• Anyone is legally allowed to construct a trailer that is rated to less than 4500kgs (ATM – Aggregate Trailer Mass) in Australia, and sell it.
  • Vehicle engineer recommendations can legally be ignored, and frequently are.
  • There is nothing to prevent you from buying a trailer that is unfit-for-purpose.

There are roughly three general categories that tiny house trailers fall into:

1: Trailer unable to be registered:

Trailers in this category can be either made new or sold used and do not meet the VSB1 standards, therefore cannot be registered as a road vehicle.

Examples of ways that a tiny house trailer may be unable to be registered:

The tiny house trailer could:

  • be too wide or long to be registered;
  • not include the correct lights or no lights at all;
  • not have a VIN (Vehicle Identification Number) and/or a compliance plate;
  • be fitted with a coupling that is not capable of carrying the trailer’s load.
  • the centre of the axle group exceeds the allowable 3.7m from the rear.

The list of problems is long and the risk to you as a consumer could be substantial in terms of time, money and the safety of the people around you.

2: Trailer able to be registered but not Fit-For-Purpose

Trailers in this category can be made new or sold used and can be registered as a road vehicle.

The registration process checks the individual trailer against the national standards for trailers as detailed in the VSB1 (Vehicle Standards Bulletin 1).

The checklist that trailers are required to meet is limited to basic standards, such as: the width of the trailer needs to be 2.5 meters wide maximum, the lights need to be working, the trailer has to have wheels guards, etc.

The registration process in your state will likely NOT assess:

  • the structural integrity of the trailer,
  • the type of components used or whether they are all rated to carry the load rating of the trailer, or
  • whether (in the case of buying a tiny house trailer) the trailer will be suitable for carrying a tiny house. e.g. a way of attaching the tiny house to the trailer.
  • the suspension for at tiny house should be a load sharing suspension, but the VSB1 does not require this.

The registration process does not require that trailers are made to vehicle engineer recommendations, meaning the recommendations are routinely ignored.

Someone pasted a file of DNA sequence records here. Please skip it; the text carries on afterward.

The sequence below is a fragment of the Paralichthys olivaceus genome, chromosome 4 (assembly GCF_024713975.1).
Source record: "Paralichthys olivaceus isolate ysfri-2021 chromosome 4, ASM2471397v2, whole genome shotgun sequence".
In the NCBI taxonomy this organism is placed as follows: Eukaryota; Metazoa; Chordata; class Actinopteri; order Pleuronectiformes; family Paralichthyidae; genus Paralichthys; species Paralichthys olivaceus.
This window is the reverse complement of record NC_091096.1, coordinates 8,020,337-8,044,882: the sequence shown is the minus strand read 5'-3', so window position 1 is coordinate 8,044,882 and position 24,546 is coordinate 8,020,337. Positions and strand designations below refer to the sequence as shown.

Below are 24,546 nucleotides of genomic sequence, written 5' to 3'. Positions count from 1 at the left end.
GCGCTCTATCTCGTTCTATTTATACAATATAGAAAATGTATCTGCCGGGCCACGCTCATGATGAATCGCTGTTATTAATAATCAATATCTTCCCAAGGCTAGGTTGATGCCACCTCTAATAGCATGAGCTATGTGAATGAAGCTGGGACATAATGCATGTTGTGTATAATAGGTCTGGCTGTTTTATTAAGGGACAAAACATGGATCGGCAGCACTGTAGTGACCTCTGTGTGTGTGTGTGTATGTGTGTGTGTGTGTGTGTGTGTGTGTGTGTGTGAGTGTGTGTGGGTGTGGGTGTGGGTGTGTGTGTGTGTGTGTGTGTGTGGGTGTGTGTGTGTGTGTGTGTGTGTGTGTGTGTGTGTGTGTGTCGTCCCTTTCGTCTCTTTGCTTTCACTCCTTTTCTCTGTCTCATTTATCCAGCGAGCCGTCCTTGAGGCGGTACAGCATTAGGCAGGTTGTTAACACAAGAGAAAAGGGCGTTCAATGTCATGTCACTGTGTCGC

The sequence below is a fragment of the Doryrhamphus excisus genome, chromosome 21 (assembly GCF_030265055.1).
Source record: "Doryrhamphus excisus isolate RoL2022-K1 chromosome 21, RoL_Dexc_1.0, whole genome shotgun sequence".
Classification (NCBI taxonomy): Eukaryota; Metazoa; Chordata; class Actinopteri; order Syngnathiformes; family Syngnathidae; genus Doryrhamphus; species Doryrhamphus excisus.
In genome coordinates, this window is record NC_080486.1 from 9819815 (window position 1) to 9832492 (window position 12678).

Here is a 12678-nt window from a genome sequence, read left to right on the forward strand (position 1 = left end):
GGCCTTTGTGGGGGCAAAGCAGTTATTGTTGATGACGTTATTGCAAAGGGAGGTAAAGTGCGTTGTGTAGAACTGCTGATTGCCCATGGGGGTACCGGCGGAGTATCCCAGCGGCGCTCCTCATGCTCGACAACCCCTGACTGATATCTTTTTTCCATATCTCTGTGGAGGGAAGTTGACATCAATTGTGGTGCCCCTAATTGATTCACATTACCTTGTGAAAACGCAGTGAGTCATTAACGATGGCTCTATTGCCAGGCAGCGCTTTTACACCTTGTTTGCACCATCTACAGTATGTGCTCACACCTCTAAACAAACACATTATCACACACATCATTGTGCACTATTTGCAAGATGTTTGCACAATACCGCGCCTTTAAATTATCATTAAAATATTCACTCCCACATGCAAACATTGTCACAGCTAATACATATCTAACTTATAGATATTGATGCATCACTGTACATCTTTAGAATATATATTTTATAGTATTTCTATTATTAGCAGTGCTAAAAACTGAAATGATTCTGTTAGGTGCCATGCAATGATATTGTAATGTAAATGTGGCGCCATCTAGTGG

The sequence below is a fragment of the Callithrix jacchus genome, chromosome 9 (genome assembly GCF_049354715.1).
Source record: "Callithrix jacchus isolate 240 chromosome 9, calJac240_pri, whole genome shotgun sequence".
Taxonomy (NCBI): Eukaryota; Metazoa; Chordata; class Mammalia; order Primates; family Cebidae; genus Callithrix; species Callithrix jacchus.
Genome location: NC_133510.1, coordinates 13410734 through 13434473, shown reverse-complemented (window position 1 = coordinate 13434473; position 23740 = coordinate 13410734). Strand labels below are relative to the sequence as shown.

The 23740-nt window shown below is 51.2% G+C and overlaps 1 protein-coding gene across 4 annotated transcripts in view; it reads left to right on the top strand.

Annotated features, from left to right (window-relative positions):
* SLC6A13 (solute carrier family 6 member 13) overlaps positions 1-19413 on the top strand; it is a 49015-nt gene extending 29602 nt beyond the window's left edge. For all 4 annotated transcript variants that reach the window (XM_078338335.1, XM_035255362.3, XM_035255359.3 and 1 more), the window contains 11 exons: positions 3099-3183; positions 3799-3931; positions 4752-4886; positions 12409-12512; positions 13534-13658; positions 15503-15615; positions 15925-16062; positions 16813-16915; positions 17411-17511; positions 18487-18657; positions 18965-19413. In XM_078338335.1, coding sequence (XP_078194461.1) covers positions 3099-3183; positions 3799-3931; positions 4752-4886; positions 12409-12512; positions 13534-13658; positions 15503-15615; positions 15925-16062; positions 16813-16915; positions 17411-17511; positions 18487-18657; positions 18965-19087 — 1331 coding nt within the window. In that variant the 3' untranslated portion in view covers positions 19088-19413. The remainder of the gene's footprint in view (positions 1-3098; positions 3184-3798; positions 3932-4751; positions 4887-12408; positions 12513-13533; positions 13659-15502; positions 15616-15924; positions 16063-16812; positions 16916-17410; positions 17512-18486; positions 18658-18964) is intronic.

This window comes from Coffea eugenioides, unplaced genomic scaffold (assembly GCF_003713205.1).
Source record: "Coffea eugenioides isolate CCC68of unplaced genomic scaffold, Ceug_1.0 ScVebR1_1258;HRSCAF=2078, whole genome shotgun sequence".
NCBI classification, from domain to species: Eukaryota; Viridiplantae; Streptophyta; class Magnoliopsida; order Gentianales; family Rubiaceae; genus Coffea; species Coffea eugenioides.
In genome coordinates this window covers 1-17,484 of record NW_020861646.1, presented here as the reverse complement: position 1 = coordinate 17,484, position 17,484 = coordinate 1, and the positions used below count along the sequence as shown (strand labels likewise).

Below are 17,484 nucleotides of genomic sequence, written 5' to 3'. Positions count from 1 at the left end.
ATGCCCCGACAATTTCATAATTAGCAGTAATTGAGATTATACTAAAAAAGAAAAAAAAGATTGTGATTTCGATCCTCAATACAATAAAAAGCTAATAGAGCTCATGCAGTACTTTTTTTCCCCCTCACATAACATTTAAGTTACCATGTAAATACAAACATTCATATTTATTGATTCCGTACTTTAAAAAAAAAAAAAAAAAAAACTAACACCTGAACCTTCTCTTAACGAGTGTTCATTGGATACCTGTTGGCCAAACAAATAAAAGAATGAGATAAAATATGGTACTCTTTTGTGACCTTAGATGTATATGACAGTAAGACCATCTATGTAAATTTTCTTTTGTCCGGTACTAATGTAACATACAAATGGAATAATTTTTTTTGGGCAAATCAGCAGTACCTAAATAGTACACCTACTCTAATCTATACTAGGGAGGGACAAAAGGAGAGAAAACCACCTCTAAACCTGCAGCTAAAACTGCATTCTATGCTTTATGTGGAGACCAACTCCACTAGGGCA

WARNING: Most tiny house trailers that are made new and sold by professional tiny house trailer manufacturers (even having tiny houses built on them for mass commercial sale) fall within this category.

3: Trailer made Fit-For-Purpose and follows vehicle engineer recommendations.

Trailers in this category are able to be registered, use all of the appropriately rated components AND follow vehicle engineer recommendations in their construction method. This makes trailers in this category strong enough to carry their rated load capacity, have the correct weight distribution (axle sets are in the correct location), all the required needed braking systems, have sound welding practices and materials used in its fabrication.

Approved Vehicle Examiners are engineers who have undergone extra training to be able to assess individual vehicles to make sure that the vehicle (tiny house trailer in this case) will be fit-for-purpose and meet the VSB1 minimum standard.

Different states and territories in Australia have different names for these Approved Vehicle Examiners. We talk a lot about VASS (Vehicle Assessment Signatory Scheme) Engineer recommendations at Fred’s Tiny Houses because that’s what they are called here in Victoria.

Fred’s Tiny House Trailers incorporate VASS Engineer recommendations for how to construct a tiny house trailer.

We have produced a FREE Tiny House Trailers magazine to describe some of their recommendations and how we follow them all the way through the manufacturing process of our trailers. Read it to find out more about how to recognise a well-built trailer when you see one.

For more in-depth knowledge of VASS engineer recommendations for tiny house trailers attend our workshop All Things Trailers for Tiny House Builders.

Our tiny house trailers are also made to provide the safest available attachment method between tiny house and trailer, as outline in the Unified Construction Method®, integrating a unified connection between trailer & roof structure for a THV that will be comfortable to live in year round.